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The name of several archaeologists of distinction.


Georg Friedrich, born at Münden in Hanover, June 9th, 1775. He was educated at Münden, Ilfeld, and the University of Göttingen. In 1797 he became master in the Göttingen Gymnasium, and soon after wrote his treatise De Pasigraphia (1799), which led to his being made Pro-rector of the Gymnasium at Frankfort-on-theMain, and soon after Co-rector. In 1821 he was called to the rectorship of the Gymnasium at Hanover, which he held until 1849. He died December 15th, 1853.

In 1823-24 Grotefend revised Wenck's Latin grammar, and followed this publication with a smaller grammar for the use of schools (1826). His Rudimenta Linguae Umbricae, eight parts (1835-38), is an attempt to explain the remains of the Umbrian dialect (see Umbria); and soon after he put forth a similar work relating to the Oscan, Rudimenta Linguae Oscae (1839). In 1840-42 appeared, in five parts, his work Zur Geographie und Geschichte von Altitalien. He will, however, be longest remembered by his brilliant work in discovering a clue to the decipherment of the Persian cuneiform inscriptions that had so long defied all attempts at elucidation. Grotefend communicated his discovery to the Royal Society of Göttingen in 1800. The points that he was the first to establish were (a) that the Persian inscriptions contain three different varieties of cuneiform, so that the decipherment of one would give a clue to the decipherment of the others; (b) that the characters of the Persian cuneiform are alphabetic and not syllabic; (c) that they must be read from left to right; (d) that the alphabet consists of forty letters, including the signs for long and short vowels. These discoveries laid a solid basis for the work of those who followed and who finally solved the remaining problems. The details of the methods that led to his discoveries are given by Grotefend in his Neue Beiträge zur Erläuterung der persepolitanischen Keilinschrift (1837); and Neue Beiträge zur Erläuterung der babylonischen Keilinschrift (1840). See Cuneiform.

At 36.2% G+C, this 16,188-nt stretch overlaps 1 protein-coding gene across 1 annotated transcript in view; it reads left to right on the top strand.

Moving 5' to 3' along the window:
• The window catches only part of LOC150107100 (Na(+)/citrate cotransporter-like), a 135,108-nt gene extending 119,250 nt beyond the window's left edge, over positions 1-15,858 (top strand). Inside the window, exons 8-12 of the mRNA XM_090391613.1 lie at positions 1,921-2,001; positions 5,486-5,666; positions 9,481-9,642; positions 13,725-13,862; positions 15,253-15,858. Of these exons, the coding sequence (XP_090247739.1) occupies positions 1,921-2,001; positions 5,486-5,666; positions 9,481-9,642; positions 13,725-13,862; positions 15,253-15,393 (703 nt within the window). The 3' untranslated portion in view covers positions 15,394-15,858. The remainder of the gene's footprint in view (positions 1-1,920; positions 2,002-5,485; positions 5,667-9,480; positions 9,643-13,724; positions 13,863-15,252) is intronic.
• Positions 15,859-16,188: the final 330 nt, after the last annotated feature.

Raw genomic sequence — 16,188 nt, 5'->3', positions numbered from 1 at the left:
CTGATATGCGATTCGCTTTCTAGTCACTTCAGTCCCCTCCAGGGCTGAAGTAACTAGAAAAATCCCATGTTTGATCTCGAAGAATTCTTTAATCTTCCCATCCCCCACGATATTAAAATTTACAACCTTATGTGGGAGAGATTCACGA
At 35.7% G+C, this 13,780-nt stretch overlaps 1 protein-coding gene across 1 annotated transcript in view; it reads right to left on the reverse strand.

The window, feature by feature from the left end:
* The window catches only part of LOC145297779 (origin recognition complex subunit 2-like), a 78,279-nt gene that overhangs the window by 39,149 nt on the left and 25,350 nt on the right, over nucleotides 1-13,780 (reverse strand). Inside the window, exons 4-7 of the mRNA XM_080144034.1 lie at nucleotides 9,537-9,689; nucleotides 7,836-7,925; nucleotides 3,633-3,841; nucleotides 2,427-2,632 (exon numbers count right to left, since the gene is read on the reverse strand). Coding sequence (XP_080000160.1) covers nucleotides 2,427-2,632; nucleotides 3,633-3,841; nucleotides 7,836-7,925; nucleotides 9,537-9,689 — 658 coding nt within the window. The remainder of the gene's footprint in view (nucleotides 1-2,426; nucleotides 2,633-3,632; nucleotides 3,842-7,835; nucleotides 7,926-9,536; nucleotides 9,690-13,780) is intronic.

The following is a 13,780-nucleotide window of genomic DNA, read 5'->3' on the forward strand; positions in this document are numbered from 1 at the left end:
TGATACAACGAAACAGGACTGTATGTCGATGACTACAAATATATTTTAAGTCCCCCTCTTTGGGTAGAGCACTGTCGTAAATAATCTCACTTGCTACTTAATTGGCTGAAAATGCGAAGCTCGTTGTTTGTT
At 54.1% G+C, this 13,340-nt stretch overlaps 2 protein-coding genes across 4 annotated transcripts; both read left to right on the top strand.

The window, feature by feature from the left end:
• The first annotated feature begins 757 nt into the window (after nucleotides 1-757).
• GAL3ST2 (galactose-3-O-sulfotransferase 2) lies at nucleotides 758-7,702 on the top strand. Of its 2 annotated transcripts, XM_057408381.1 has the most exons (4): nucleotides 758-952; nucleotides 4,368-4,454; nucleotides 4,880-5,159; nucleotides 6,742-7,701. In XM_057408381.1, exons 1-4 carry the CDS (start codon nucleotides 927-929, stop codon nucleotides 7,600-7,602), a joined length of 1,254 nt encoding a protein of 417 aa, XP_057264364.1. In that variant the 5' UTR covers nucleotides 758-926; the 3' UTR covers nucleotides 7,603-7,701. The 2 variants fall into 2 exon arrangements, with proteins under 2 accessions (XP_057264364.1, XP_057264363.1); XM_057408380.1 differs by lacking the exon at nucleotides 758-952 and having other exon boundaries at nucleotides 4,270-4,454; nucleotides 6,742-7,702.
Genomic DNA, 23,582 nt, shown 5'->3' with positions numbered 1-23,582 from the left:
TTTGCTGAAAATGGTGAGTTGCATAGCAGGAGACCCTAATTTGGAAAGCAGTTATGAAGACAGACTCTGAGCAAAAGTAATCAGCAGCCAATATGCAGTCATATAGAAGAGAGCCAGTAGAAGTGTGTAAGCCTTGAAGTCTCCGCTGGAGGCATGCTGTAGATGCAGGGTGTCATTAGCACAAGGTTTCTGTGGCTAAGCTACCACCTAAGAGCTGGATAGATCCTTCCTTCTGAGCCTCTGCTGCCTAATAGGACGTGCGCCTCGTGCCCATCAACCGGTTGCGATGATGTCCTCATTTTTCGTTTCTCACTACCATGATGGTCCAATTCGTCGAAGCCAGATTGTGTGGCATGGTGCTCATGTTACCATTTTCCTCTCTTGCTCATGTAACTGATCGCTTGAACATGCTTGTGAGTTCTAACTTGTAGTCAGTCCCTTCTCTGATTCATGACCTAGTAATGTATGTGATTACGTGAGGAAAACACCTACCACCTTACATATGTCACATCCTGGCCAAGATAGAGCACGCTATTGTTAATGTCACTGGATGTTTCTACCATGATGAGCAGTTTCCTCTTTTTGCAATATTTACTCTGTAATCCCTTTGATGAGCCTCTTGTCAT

Karl Ludwig, son of the preceding, was born at Frankfort, December 22d, 1809. He studied at Göttingen, and held a post in the Royal Archives of Hanover from 1853. He died October 27th, 1874. His chief work was done in numismatics, epigraphy, and history. He published Die Münzen der griechischen, parthischen, und indoskythischen Könige von Baktrien (1839); Imperium Romanum Tributim Descriptum (1863); Chronologische Anordnung der athenischen Silbermünzen (1872); and a number of historical papers in the Zeitschrift des historischen Vereins für Niedersachsen (1850-74).

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